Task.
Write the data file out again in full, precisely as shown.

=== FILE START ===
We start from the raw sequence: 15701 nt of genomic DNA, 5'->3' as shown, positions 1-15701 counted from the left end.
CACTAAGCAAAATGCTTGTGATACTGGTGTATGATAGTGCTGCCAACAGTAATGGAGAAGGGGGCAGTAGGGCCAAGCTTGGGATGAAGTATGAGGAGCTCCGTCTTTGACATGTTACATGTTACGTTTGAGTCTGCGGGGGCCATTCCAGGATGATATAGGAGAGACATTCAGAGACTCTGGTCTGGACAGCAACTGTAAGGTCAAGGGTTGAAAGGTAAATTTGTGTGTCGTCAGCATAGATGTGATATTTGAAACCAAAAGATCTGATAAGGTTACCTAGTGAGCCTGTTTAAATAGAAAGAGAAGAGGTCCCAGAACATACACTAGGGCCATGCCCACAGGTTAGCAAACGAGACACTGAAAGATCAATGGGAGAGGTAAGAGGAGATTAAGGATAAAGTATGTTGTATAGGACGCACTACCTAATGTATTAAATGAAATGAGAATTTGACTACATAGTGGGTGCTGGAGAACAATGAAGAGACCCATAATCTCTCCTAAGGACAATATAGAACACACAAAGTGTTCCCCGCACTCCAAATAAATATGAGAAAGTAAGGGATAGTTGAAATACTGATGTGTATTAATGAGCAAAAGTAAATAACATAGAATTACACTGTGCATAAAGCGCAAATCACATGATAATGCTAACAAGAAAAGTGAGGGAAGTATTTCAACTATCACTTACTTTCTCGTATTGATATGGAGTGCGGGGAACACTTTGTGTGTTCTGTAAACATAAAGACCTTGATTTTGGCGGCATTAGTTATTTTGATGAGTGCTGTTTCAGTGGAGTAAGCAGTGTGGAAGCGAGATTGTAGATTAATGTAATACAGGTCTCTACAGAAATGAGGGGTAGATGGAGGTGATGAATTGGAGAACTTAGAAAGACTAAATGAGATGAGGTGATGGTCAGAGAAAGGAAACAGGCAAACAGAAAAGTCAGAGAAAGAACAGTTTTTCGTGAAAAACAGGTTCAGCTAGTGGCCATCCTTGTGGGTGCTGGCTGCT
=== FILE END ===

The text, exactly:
We start from the raw sequence: 15701 nt of genomic DNA, 5'->3' as shown, positions 1-15701 counted from the left end.
CACTAAGCAAAATGCTTGTGATACTGGTGTATGATAGTGCTGCCAACAGTAATGGAGAAGGGGGCAGTAGGGCCAAGCTTGGGATGAAGTATGAGGAGCTCCGTCTTTGACATGTTACATGTTACGTTTGAGTCTGCGGGGGCCATTCCAGGATGATATAGGAGAGACATTCAGAGACTCTGGTCTGGACAGCAACTGTAAGGTCAAGGGTTGAAAGGTAAATTTGTGTGTCGTCAGCATAGATGTGATATTTGAAACCAAAAGATCTGATAAGGTTACCTAGTGAGCCTGTTTAAATAGAAAGAGAAGAGGTCCCAGAACATACACTAGGGCCATGCCCACAGGTTAGCAAACGAGACACTGAAAGATCAATGGGAGAGGTAAGAGGAGATTAAGGATAAAGTATGTTGTATAGGACGCACTACCTAATGTATTAAATGAAATGAGAATTTGACTACATAGTGGGTGCTGGAGAACAATGAAGAGACCCATAATCTCTCCTAAGGACAATATAGAACACACAAAGTGTTCCCCGCACTCCAAATAAATATGAGAAAGTAAGGGATAGTTGAAATACTGATGTGTATTAATGAGCAAAAGTAAATAACATAGAATTACACTGTGCATAAAGCGCAAATCACATGATAATGCTAACAAGAAAAGTGAGGGAAGTATTTCAACTATCACTTACTTTCTCGTATTGATATGGAGTGCGGGGAACACTTTGTGTGTTCTGTAAACATAAAGACCTTGATTTTGGCGGCATTAGTTATTTTGATGAGTGCTGTTTCAGTGGAGTAAGCAGTGTGGAAGCGAGATTGTAGATTAATGTAATACAGGTCTCTACAGAAATGAGGGGTAGATGGAGGTGATGAATTGGAGAACTTAGAAAGACTAAATGAGATGAGGTGATGGTCAGAGAAAGGAAACAGGCAAACAGAAAAGTCAGAGAAAGAACAGTTTTTCGTGAAAAACAGGTTCAGCTAGTGGCCATCCTTGTGGGTGCTGGCTGCT